Guy Fieri is loud, his hair is bleached within an inch of its life and those gel spikes may kill you, his sunglasses are questionable, and his catchphrases are definitely questionable. But he’s “riding the bus to Flavortown,” and we should all get on board, because you’re wrong about him, and it’s time for the Fieri-hating to stop. He’s living his dream.
Fieri has known he’s wanted to be in the food industry essentially his whole life. When he was in third grade, he created an “Awesome Pretzel” cart and sold pretzels around school to his classmates. Since then, he’s had pretty much an unwavering track. He went to University of Nevada, Las Vegas, and graduated with a degree in Hotel Management before going to work for Stouffers, developing restaurant concepts. He worked his way up at various companies before branching out with his business partner at the time Steve Gruber to open Johnny Garlics. He was unknown but relatively successful.
Today is the “reigning king” of the Food Network, and interestingly, he doesn’t cook on any of them. I can’t help but draw a comparison to the immensely successful Kardashian clan, the reining kings and queens of the E! Network. The Kardashians aren’t actors or singers. They’re just famous. Fieri has made himself one of the most relevant people in an industry and on a television channel where he doesn’t even do the thing generally required to be relevant and successful. Like Kim Kardashian, he’s cashing in on just being who he is, and he gets to do it traveling around the country and eating awesome food. I think that’s everyone’s dream, isn’t it? It’s mine. Brilliant.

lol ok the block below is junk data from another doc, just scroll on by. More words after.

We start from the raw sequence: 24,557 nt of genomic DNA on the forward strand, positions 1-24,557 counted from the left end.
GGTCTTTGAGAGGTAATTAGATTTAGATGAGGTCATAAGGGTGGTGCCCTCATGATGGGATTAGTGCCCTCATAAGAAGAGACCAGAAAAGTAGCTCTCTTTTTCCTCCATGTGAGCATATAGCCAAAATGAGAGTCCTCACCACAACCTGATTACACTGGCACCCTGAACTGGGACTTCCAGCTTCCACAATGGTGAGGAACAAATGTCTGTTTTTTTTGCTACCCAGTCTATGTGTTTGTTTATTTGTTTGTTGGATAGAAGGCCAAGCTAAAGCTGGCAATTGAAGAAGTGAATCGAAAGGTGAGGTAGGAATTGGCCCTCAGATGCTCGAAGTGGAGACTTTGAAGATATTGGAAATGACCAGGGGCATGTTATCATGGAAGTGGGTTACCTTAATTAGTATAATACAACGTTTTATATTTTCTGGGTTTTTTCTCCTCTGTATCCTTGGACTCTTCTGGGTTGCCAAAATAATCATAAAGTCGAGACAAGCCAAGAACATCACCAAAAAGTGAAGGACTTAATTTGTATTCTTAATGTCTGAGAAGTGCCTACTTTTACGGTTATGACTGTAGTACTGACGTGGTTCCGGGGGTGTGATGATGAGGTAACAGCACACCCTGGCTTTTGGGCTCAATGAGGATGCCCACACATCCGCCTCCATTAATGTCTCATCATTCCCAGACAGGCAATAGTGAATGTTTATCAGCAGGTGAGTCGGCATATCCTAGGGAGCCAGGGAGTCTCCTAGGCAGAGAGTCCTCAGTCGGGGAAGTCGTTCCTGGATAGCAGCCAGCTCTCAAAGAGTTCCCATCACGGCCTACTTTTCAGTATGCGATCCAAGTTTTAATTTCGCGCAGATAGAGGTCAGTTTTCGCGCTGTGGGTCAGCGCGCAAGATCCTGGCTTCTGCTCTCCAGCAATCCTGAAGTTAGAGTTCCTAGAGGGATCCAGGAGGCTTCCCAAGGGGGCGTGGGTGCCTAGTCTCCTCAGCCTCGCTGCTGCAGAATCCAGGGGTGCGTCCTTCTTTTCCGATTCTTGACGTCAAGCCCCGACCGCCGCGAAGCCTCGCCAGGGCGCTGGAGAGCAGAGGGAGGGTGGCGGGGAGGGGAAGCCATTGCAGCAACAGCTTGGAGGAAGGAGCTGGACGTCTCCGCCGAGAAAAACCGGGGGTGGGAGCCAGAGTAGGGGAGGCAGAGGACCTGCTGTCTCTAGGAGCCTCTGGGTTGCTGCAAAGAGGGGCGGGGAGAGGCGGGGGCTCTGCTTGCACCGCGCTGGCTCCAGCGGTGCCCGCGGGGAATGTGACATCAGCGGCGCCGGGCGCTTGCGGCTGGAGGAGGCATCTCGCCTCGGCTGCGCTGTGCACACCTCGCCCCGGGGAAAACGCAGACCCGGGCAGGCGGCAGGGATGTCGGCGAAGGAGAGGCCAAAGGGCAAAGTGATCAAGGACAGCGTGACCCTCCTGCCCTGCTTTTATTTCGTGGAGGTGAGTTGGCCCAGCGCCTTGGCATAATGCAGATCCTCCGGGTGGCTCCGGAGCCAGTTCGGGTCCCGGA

He hosts two incredibly successful TV shows: Diners, Drive-Ins and Dives, and Guy’s Grocery Games. Tell me the last time you turned on the television and there wasn’t a marathon of what America lovingly (or hatingly) knows as Triple D.
Fieri gets a lot of flack for pretty much everything he does. Lest we forget the New York Times review heard ’round the world, where Pete Wells completely needlessly and gratuitously smacked down a restaurant that never intended to be reviewed by the paper and likely didn’t welcome it. Wells generally issues a review every week. Guy’s American Kitchen and Bar somehow made the list of 52 that year. Wells knew what he was going to write before he set foot in the restaurant.
But at the end of Guy Fieri’s day, he gets to be Guy Fieri. He’s not generally in the tabloids for behaving like an as*hole, he’s been married for over ten years and has two children with his wife, and he gets to do the thing he loves every single day. He’s doing a lot better than most of us.
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